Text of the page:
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Pecatonica River

Description: The Pecatonica River is approximately 92 miles long in Illinois and drains 805 square miles. The total drainage area of the basin, including the Wisconsin portion of the stream, is 2,641 square miles.

Location: The Pecatonica River originates in Wisconsin and enters Illinois in Stephenson County just north of Winslow. It flows in a southeasterly direction through eastern Stephenson County and western Winnebago County and enters the Rock River near Rockton.

History and Status of the Sport Fishery: There are more than 70 species of fish in the Pecatonica River Basin, including several species of sport fish. The most sought after of the sport fish are the walleye and channel catfish, with channel catfish being the most abundant. Largemouth and smallmouth bass fishing are also popular. The Upper Rock River and Lower Pecatonica River are stocked each year with close to 70,000 walleye to support an excellent trophy fishery for this species. Panfish such as bluegill and crappie can be found in some areas, along with the occasional northern pike.


Lake Status Summary  ( Full PDF Report )

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Species

Rank

Fish Status

CHANNEL CATFISH

Very Good

Catfish are abundant throughout the Pecatonica River and in the Sugar River, a tributary of the Pecatonica River near the Wisconsin border. An electrofishing survey done in 2017 found a catch rate of .3 fish/minute near the mouth of the river near Macktown Forest Preserve, but lower in other areas of the river. A hoop net survey from 2014 found that the average weight of collected fish was approximately 1.8 pounds, with the largest fish (3 and 4 pounds) collected near the town of Pecatonica and upstream near Winslow. The Sugar River also yielded several fish in the 4 pound range. The average size of the adult fish was 14" with 80% over 12" in length, and 29% of these were over 16", which bodes well for fishermen looking for quality fish. Flathead catfish were most abundant near Winslow, with the largest flathead catfish weighing 16.5 pounds.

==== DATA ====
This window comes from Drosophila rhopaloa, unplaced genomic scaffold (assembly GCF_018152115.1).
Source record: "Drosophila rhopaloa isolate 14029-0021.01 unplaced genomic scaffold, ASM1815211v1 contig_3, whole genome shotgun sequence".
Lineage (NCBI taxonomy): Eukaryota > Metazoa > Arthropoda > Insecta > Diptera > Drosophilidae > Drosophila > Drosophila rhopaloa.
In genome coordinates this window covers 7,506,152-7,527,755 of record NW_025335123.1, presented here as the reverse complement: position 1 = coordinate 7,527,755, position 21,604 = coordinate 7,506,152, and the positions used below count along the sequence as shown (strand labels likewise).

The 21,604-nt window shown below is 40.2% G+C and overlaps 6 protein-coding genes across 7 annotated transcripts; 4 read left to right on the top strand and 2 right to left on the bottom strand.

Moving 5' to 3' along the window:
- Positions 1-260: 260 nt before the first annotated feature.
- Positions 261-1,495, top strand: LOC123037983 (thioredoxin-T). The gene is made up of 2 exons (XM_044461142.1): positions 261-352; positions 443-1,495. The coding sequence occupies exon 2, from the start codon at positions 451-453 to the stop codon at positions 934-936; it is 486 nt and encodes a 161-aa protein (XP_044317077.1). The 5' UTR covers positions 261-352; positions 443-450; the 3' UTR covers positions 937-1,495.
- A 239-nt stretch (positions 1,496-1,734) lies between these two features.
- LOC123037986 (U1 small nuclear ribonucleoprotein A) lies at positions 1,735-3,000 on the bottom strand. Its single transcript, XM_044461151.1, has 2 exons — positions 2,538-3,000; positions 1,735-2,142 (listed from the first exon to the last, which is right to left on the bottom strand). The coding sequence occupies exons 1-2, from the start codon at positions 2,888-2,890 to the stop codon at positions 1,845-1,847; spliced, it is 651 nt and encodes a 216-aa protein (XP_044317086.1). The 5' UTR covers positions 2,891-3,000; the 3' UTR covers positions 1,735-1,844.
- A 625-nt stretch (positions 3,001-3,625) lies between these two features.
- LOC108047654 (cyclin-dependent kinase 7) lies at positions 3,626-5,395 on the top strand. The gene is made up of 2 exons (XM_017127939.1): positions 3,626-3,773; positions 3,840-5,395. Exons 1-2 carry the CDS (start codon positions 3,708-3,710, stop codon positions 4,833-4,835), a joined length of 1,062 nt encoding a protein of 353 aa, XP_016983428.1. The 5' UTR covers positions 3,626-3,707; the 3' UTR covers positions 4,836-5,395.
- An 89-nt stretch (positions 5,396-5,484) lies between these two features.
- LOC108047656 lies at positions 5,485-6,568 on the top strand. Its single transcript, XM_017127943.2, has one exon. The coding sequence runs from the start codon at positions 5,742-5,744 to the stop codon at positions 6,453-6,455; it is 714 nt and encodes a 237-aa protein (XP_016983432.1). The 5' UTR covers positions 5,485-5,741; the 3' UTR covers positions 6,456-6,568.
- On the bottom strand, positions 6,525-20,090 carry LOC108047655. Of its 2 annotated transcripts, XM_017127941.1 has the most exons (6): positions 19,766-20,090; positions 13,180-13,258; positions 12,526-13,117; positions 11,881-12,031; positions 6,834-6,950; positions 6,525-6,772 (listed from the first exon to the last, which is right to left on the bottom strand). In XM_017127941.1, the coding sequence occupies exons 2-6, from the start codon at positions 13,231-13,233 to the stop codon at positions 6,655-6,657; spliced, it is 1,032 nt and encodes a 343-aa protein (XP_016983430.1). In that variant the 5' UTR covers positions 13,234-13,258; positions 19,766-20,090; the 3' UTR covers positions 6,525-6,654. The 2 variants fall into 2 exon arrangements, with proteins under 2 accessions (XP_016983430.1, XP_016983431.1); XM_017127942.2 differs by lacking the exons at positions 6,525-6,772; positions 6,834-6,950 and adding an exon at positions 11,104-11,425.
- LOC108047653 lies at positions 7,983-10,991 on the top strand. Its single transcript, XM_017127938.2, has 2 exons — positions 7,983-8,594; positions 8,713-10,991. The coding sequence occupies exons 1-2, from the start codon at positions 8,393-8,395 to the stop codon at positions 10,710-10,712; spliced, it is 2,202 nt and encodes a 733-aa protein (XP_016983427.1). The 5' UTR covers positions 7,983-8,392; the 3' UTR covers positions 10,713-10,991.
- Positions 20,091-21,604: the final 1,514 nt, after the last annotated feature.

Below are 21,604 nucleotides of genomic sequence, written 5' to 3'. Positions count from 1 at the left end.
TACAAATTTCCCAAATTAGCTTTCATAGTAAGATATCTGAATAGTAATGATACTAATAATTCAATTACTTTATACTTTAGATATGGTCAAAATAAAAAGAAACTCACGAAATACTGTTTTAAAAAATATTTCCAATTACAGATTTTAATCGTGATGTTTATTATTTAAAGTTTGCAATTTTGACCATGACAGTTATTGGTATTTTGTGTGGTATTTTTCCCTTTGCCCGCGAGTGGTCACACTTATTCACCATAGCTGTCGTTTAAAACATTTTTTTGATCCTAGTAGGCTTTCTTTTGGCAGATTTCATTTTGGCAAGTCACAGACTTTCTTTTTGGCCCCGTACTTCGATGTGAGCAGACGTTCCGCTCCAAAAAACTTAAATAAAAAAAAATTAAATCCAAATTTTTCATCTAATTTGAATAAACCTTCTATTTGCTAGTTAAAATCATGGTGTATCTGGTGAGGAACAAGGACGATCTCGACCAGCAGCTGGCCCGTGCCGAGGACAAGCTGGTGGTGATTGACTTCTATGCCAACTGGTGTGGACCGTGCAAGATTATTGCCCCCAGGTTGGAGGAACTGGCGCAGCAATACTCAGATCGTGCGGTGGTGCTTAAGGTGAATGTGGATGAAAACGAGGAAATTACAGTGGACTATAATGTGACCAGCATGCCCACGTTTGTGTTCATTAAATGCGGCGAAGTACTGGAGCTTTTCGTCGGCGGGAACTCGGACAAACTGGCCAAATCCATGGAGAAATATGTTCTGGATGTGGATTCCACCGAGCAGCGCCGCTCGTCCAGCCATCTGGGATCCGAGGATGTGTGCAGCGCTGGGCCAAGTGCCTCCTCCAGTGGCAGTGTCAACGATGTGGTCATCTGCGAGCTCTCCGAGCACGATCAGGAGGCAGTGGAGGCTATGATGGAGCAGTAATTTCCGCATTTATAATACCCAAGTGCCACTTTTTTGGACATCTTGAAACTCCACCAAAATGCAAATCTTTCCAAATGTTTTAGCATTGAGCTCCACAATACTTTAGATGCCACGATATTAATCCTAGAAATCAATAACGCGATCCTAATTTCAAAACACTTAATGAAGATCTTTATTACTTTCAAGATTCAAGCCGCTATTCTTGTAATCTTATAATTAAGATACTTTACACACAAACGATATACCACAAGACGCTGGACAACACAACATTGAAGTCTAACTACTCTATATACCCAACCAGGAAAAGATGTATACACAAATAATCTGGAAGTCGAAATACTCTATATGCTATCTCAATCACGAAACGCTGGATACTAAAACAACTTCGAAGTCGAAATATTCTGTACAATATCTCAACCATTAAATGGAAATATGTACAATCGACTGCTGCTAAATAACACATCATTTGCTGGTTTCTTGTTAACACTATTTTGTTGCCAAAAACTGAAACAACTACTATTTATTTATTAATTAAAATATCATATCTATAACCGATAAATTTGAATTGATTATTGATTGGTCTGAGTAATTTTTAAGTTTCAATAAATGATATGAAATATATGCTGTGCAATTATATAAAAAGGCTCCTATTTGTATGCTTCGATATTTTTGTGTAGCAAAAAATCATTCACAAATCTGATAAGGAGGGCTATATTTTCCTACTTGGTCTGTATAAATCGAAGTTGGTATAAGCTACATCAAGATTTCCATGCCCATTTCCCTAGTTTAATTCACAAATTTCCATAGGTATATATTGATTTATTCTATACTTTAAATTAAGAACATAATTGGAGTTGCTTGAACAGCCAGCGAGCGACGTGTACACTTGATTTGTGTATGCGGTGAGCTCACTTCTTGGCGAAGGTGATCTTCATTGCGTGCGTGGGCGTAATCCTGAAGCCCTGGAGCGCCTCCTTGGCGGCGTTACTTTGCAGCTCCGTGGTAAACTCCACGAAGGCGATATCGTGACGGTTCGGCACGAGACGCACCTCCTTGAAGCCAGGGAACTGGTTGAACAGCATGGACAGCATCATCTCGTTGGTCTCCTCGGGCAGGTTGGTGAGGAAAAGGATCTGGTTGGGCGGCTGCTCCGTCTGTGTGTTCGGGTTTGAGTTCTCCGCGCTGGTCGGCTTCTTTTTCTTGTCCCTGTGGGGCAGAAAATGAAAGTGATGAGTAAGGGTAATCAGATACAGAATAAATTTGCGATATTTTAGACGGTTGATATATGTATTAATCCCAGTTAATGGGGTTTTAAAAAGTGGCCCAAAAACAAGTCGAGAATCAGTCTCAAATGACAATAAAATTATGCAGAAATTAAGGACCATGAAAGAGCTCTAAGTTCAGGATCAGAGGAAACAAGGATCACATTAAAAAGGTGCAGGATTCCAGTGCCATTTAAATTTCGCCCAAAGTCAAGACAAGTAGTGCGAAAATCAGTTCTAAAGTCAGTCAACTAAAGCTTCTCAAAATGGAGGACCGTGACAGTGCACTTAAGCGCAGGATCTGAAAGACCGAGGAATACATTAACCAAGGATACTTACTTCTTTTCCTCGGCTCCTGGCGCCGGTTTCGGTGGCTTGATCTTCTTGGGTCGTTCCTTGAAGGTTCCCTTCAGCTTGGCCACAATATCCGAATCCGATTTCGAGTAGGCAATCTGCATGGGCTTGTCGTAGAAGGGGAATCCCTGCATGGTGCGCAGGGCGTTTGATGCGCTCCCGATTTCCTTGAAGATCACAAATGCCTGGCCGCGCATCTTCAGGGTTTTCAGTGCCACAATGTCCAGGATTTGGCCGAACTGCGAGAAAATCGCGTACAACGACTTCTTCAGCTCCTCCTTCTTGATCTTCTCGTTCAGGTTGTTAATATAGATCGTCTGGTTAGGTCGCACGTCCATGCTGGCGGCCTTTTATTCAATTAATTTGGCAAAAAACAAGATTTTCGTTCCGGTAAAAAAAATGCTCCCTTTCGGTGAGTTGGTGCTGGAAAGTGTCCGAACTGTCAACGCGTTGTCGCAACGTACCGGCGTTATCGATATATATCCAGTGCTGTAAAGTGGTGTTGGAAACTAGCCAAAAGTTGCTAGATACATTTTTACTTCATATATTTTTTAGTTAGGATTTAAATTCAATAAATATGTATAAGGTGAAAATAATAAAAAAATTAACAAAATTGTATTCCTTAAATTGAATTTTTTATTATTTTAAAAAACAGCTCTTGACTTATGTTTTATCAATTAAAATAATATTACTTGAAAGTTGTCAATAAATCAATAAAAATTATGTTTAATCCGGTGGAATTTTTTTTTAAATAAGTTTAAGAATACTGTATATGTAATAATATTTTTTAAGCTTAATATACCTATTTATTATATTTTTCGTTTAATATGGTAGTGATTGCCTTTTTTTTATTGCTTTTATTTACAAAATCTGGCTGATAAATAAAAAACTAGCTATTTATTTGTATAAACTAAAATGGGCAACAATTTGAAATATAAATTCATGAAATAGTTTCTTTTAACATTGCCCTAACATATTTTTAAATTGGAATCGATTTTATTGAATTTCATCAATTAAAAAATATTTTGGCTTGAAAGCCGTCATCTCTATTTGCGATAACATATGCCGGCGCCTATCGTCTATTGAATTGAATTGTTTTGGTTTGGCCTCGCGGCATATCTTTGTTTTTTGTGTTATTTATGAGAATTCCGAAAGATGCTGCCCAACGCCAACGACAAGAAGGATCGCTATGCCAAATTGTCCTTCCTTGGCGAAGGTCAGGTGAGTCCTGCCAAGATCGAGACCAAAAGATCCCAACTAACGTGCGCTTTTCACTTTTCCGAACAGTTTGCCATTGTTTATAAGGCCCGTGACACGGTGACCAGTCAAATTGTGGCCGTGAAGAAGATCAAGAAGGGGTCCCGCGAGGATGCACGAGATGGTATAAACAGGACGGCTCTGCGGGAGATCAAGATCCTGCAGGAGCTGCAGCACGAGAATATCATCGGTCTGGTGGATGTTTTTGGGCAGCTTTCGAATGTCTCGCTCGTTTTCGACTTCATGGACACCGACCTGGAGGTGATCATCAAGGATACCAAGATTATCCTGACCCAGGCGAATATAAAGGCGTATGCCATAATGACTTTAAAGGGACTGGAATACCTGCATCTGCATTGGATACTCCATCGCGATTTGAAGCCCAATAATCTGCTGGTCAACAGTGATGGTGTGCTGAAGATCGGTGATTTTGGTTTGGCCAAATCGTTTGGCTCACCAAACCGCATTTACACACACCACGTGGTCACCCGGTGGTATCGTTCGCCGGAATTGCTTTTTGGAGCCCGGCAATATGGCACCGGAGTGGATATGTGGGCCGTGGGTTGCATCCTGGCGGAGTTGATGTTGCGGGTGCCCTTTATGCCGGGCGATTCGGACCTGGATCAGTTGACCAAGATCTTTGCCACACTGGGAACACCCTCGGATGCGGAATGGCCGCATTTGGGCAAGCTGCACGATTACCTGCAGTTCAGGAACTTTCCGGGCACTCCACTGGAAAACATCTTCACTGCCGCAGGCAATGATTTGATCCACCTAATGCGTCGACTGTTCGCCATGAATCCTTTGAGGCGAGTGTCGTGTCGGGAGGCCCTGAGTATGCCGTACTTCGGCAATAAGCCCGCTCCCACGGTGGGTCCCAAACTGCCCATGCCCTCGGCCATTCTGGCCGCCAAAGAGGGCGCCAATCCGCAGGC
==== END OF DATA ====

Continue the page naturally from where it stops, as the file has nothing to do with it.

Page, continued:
SMALLMOUTH BASS

Good

Smallmouth bass are most common in the lower Pecatonica River near the confluence with the Rock River around rip rapped areas, and further upstream in a few of the larger tributaries. A survey conducted in the summer of 2017 found small numbers of adult fish below the Krape Park dam in Yellow Creek, and in the Pecatonica River near Macktown Forest Preserve near Rockton, IL. However, the catch rate near Macktown was low (0.2 smallmouth bass/minute). The best fishing area for smallmouth bass is near the mouth of the river north of Rockford.

WALLEYE

Very Good

Walleye are stocked each year into the lower Pecatonica River and the upper Rock River to provide a quality sport fishery for this species. Fishing is generally good near the mouth of the Pecatonica River north of Rockford, and occasionally at the mouths of the tributaries, especially Yellow Creek. Walleye ranging in size up to and over the state record weight have been caught in recent years, and fishermen regularly report catching memorable size walleye from the lower Pecatonica River.


Fishing Regulations: *Consult the current Illinois Fishing Regulations Booklet for more detailed information.

Species

Creel Limit

Minimum Length Limit

Black Bass (Largemouth, Smallmouth) Entire river including tributaries in State of Illinois.

6 singly or in combination with no more than 3 smallmouth bass in the daily creel

14" for Smallmouth Bass

Walleye, Sauger, or Hybrid Walleye Wisconsin state line downstream to the Sears and Steel dams at Milan

6 either singly or in combination

14"minimum length limit

Walleye, Sauger, or Hybrid Walleye Sears and Steel dams downstream to confluence with Mississippi River, State of Illinois (Rock Island County).

6 fish daily creel with no more than 1 walleye greater than 27" in total length

15" minimum length limit with a 20-27" protected Slot Length Limit.

Northern Pike

3 fish daily creel

24" minimum length limit

Note: There is a closed season on smallmouth bass. All smallmouth bass caught between April 1 and June 15 must be immediately released alive and in good condition back into the waters from which they came.